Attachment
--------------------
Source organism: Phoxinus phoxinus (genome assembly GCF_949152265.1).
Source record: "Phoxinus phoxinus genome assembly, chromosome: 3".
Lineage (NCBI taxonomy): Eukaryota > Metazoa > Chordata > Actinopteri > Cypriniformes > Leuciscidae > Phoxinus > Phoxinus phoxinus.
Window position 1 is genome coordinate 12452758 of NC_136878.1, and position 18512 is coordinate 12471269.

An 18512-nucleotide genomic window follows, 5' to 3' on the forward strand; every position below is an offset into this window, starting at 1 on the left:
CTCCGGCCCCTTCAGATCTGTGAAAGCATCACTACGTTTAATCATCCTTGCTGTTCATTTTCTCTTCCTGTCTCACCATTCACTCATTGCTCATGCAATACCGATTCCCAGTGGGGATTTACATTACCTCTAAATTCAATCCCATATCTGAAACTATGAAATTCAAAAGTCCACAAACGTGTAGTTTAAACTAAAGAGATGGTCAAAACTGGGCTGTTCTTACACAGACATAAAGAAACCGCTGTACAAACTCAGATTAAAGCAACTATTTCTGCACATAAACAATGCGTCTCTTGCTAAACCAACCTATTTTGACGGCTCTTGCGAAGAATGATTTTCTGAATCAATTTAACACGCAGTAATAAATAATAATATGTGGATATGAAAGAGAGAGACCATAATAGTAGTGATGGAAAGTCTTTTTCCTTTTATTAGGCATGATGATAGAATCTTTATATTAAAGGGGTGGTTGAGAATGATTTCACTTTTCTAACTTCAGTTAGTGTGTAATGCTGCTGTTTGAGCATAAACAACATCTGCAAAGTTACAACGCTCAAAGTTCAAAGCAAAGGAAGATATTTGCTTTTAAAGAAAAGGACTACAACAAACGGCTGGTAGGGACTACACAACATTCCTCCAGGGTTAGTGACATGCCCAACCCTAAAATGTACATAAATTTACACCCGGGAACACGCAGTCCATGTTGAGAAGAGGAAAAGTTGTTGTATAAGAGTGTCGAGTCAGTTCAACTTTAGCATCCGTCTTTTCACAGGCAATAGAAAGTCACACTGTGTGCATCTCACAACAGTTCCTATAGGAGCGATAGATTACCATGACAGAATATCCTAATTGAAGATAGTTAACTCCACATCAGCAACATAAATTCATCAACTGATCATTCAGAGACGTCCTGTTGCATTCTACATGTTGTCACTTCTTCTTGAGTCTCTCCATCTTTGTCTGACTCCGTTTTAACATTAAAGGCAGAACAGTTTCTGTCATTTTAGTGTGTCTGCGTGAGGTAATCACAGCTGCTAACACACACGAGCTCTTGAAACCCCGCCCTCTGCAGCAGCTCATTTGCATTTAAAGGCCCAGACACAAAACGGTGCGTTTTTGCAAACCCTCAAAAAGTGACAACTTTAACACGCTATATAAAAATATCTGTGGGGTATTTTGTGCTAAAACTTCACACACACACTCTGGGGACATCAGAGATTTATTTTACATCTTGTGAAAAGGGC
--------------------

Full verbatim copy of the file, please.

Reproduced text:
Source organism: Phoxinus phoxinus (genome assembly GCF_949152265.1).
Source record: "Phoxinus phoxinus genome assembly, chromosome: 3".
Lineage (NCBI taxonomy): Eukaryota > Metazoa > Chordata > Actinopteri > Cypriniformes > Leuciscidae > Phoxinus > Phoxinus phoxinus.
Window position 1 is genome coordinate 12452758 of NC_136878.1, and position 18512 is coordinate 12471269.

An 18512-nucleotide genomic window follows, 5' to 3' on the forward strand; every position below is an offset into this window, starting at 1 on the left:
CTCCGGCCCCTTCAGATCTGTGAAAGCATCACTACGTTTAATCATCCTTGCTGTTCATTTTCTCTTCCTGTCTCACCATTCACTCATTGCTCATGCAATACCGATTCCCAGTGGGGATTTACATTACCTCTAAATTCAATCCCATATCTGAAACTATGAAATTCAAAAGTCCACAAACGTGTAGTTTAAACTAAAGAGATGGTCAAAACTGGGCTGTTCTTACACAGACATAAAGAAACCGCTGTACAAACTCAGATTAAAGCAACTATTTCTGCACATAAACAATGCGTCTCTTGCTAAACCAACCTATTTTGACGGCTCTTGCGAAGAATGATTTTCTGAATCAATTTAACACGCAGTAATAAATAATAATATGTGGATATGAAAGAGAGAGACCATAATAGTAGTGATGGAAAGTCTTTTTCCTTTTATTAGGCATGATGATAGAATCTTTATATTAAAGGGGTGGTTGAGAATGATTTCACTTTTCTAACTTCAGTTAGTGTGTAATGCTGCTGTTTGAGCATAAACAACATCTGCAAAGTTACAACGCTCAAAGTTCAAAGCAAAGGAAGATATTTGCTTTTAAAGAAAAGGACTACAACAAACGGCTGGTAGGGACTACACAACATTCCTCCAGGGTTAGTGACATGCCCAACCCTAAAATGTACATAAATTTACACCCGGGAACACGCAGTCCATGTTGAGAAGAGGAAAAGTTGTTGTATAAGAGTGTCGAGTCAGTTCAACTTTAGCATCCGTCTTTTCACAGGCAATAGAAAGTCACACTGTGTGCATCTCACAACAGTTCCTATAGGAGCGATAGATTACCATGACAGAATATCCTAATTGAAGATAGTTAACTCCACATCAGCAACATAAATTCATCAACTGATCATTCAGAGACGTCCTGTTGCATTCTACATGTTGTCACTTCTTCTTGAGTCTCTCCATCTTTGTCTGACTCCGTTTTAACATTAAAGGCAGAACAGTTTCTGTCATTTTAGTGTGTCTGCGTGAGGTAATCACAGCTGCTAACACACACGAGCTCTTGAAACCCCGCCCTCTGCAGCAGCTCATTTGCATTTAAAGGCCCAGACACAAAACGGTGCGTTTTTGCAAACCCTCAAAAAGTGACAACTTTAACACGCTATATAAAAATATCTGTGGGGTATTTTGTGCTAAAACTTCACACACACACTCTGGGGACATCAGAGATTTATTTTACATCTTGTGAAAAGGGC